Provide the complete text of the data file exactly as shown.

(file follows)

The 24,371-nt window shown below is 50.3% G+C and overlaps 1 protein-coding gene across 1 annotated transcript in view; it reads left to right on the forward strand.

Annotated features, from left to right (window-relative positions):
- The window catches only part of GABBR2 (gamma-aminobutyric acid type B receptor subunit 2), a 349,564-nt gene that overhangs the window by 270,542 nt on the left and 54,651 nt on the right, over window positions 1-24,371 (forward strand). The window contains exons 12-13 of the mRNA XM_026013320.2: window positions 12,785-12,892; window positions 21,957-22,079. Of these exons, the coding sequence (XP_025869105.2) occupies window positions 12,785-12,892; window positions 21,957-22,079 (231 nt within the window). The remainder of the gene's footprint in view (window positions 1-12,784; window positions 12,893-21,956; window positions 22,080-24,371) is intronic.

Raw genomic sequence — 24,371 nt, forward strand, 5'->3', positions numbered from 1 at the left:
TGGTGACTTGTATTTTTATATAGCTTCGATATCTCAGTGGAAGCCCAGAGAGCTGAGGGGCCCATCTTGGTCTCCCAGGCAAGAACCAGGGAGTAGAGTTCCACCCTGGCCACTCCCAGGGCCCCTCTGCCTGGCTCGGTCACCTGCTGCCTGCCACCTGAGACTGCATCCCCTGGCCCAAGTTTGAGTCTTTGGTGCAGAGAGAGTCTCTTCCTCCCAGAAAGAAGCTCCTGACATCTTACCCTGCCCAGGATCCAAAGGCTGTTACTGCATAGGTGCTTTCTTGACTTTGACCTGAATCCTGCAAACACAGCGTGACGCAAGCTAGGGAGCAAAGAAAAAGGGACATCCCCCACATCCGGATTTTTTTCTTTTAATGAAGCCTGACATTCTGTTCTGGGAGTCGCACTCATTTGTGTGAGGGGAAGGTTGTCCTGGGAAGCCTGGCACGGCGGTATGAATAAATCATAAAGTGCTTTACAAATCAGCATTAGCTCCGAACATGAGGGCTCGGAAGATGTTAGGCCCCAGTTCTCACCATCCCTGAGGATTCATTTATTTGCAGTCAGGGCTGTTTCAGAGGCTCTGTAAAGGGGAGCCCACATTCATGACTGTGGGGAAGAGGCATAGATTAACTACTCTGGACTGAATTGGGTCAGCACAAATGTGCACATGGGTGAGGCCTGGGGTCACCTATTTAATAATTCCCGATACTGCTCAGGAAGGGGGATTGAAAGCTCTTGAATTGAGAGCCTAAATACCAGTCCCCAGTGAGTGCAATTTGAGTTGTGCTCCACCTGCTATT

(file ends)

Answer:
The 24,371-nt window shown below is 50.3% G+C and overlaps 1 protein-coding gene across 1 annotated transcript in view; it reads left to right on the forward strand.

Annotated features, from left to right (window-relative positions):
- The window catches only part of GABBR2 (gamma-aminobutyric acid type B receptor subunit 2), a 349,564-nt gene that overhangs the window by 270,542 nt on the left and 54,651 nt on the right, over window positions 1-24,371 (forward strand). The window contains exons 12-13 of the mRNA XM_026013320.2: window positions 12,785-12,892; window positions 21,957-22,079. Of these exons, the coding sequence (XP_025869105.2) occupies window positions 12,785-12,892; window positions 21,957-22,079 (231 nt within the window). The remainder of the gene's footprint in view (window positions 1-12,784; window positions 12,893-21,956; window positions 22,080-24,371) is intronic.

Raw genomic sequence — 24,371 nt, forward strand, 5'->3', positions numbered from 1 at the left:
TGGTGACTTGTATTTTTATATAGCTTCGATATCTCAGTGGAAGCCCAGAGAGCTGAGGGGCCCATCTTGGTCTCCCAGGCAAGAACCAGGGAGTAGAGTTCCACCCTGGCCACTCCCAGGGCCCCTCTGCCTGGCTCGGTCACCTGCTGCCTGCCACCTGAGACTGCATCCCCTGGCCCAAGTTTGAGTCTTTGGTGCAGAGAGAGTCTCTTCCTCCCAGAAAGAAGCTCCTGACATCTTACCCTGCCCAGGATCCAAAGGCTGTTACTGCATAGGTGCTTTCTTGACTTTGACCTGAATCCTGCAAACACAGCGTGACGCAAGCTAGGGAGCAAAGAAAAAGGGACATCCCCCACATCCGGATTTTTTTCTTTTAATGAAGCCTGACATTCTGTTCTGGGAGTCGCACTCATTTGTGTGAGGGGAAGGTTGTCCTGGGAAGCCTGGCACGGCGGTATGAATAAATCATAAAGTGCTTTACAAATCAGCATTAGCTCCGAACATGAGGGCTCGGAAGATGTTAGGCCCCAGTTCTCACCATCCCTGAGGATTCATTTATTTGCAGTCAGGGCTGTTTCAGAGGCTCTGTAAAGGGGAGCCCACATTCATGACTGTGGGGAAGAGGCATAGATTAACTACTCTGGACTGAATTGGGTCAGCACAAATGTGCACATGGGTGAGGCCTGGGGTCACCTATTTAATAATTCCCGATACTGCTCAGGAAGGGGGATTGAAAGCTCTTGAATTGAGAGCCTAAATACCAGTCCCCAGTGAGTGCAATTTGAGTTGTGCTCCACCTGCTATT